Very roughly, Kanger proposes to expand the standard deontic logic in accordance with his definitions of four simple types of rights, i.e., claim, power, immunity, and freedom, and its correlatives duty, liability, disability, and exposure (no-right), each relation of right, as each jural relation, involves two parties and a state of affairs between them.

An exposition of Kanger's formalisation is, I suppose, beyond the bounds of this question. Overall, setting out a shared framework for logic and law is an issue of ongoing research (see, for example, the JuriLog Project, https://anr.fr/Project-ANR-11-FRAL-0003) and, a text-book style explanation is yet to be available (Deontic Logic and Legal Systems by by P. E. Navarro and J. L. Rodríguez, CUP, 2014, may be helpful in this respect).

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Modal Logic


  • ♢P is short-hand notation for "P is allowed" or "P is a right"
  • ~♢ Q is Q is not allowed
  • □ P is "it is necessary that Q" or "it must be that Q"
  • ~□ P is "it is not necessary that P" or "P is not mandatory"


  • ∀ h ∈ HUMANS ♢ h eat ice-cream means something like, "For any human h, h is allowed to eat ice-cream"
  • ~♢ Bob not pay income tax is "It is not allowed for Bob to not pay income tax"
  • □ Bob pay income tax is "Bob must pay income tax"
  • ~□ Bob eat ice-cream is it is not required that Bob eat ice-cream

Note the following:

  • ~□ P if and only if ♢(not P)
  • Example: "it is not legally required that you wear a blue shirt if and only if you have the legal right to not wear a blue shirt"
  • ~♢ P if and only if □(not P)
  • Example: I do not have the right to perjure myself if and only if I am required by law to not perjure myself.

Note that "~♢" takes less time to write than "it is not possible." That is why diamond and box are "short-hand" notation. When logicians mathematicians are want to use the same sentence fragment over and over again, the logicians will create a short-name for it. and are nice and short.

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  • Is it possible to express the idea that one has the right to do X, if one finds a way to do it, but humans didn't know yet that X is actually impossible? Is it possible to assign a right to someone? Is it possible to give up a right? Now I knew my original thinking was too simplistic and a working theory should be at least as complicated as this. But it is like I have to invent something myself. – user23013 May 28 at 13:39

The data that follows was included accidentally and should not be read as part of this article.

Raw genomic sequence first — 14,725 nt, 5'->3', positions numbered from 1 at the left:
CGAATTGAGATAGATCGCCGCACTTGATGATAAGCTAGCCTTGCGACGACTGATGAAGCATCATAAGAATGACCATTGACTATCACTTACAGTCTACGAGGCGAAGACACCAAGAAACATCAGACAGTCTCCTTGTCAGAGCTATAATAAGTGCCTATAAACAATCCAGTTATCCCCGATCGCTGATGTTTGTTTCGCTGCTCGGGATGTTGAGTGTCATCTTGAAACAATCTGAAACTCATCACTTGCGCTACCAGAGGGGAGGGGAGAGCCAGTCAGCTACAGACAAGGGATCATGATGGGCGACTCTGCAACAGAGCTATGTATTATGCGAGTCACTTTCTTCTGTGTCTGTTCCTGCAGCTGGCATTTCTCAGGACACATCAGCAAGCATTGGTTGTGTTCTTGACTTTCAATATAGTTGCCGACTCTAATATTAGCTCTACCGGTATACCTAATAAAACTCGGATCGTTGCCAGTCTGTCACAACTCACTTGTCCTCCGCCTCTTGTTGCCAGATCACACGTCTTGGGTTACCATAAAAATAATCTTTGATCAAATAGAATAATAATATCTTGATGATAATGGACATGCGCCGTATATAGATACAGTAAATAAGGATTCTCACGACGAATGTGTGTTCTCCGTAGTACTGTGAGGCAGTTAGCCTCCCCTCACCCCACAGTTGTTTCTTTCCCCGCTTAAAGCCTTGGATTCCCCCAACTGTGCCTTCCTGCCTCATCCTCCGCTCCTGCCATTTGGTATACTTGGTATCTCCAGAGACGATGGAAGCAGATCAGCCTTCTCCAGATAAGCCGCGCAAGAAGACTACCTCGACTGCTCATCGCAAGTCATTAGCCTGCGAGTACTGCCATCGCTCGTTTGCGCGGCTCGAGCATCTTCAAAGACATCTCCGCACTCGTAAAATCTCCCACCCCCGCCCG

• @user23013 You asked if it possible to express the idea that one has the legal right to do [X], but [X] is not humanly possible. For example, maybe people would have the legal right to lift two metric tones with their bare arms. However, even if people had the legal right to do so, it is not possible for a human to lift 2 metric tonnes with their bare arms. I think your issue revolves around a fixation on the word "possible." The word "possible" in English and the word "possible" in logic, need not be given the same meaning. – Samuel Muldoon Jun 4 at 0:06
  • The word "possible" is a name. Imagine you get a new pet dog. You can name your pet dog anything that you like. The name of the dog can be "Fido" or "Milo" or "Oscar" The possibility operator from modal logic has "possibility" in its name but the operator can be used to mean, "is legally permissible." – Samuel Muldoon Jun 4 at 0:14
  • Suppose someone says, "it is possible for one person to eat 500 gallons of ice-cream in one sitting, because it is allowed by law. However, it is not physically possible." There is no contradiction. "Legally possible" and "physically possible" are not the same. In the English language the word "possible" means all kinds of things. If you are going to use formal logic, you will have to be less sloppy than in English. If you're discussing legal rights in a formal framework, don't use use the symbol ♢, or possibility operator, to mean mean both "legally possible" and "physically possible." – Samuel Muldoon Jun 4 at 0:19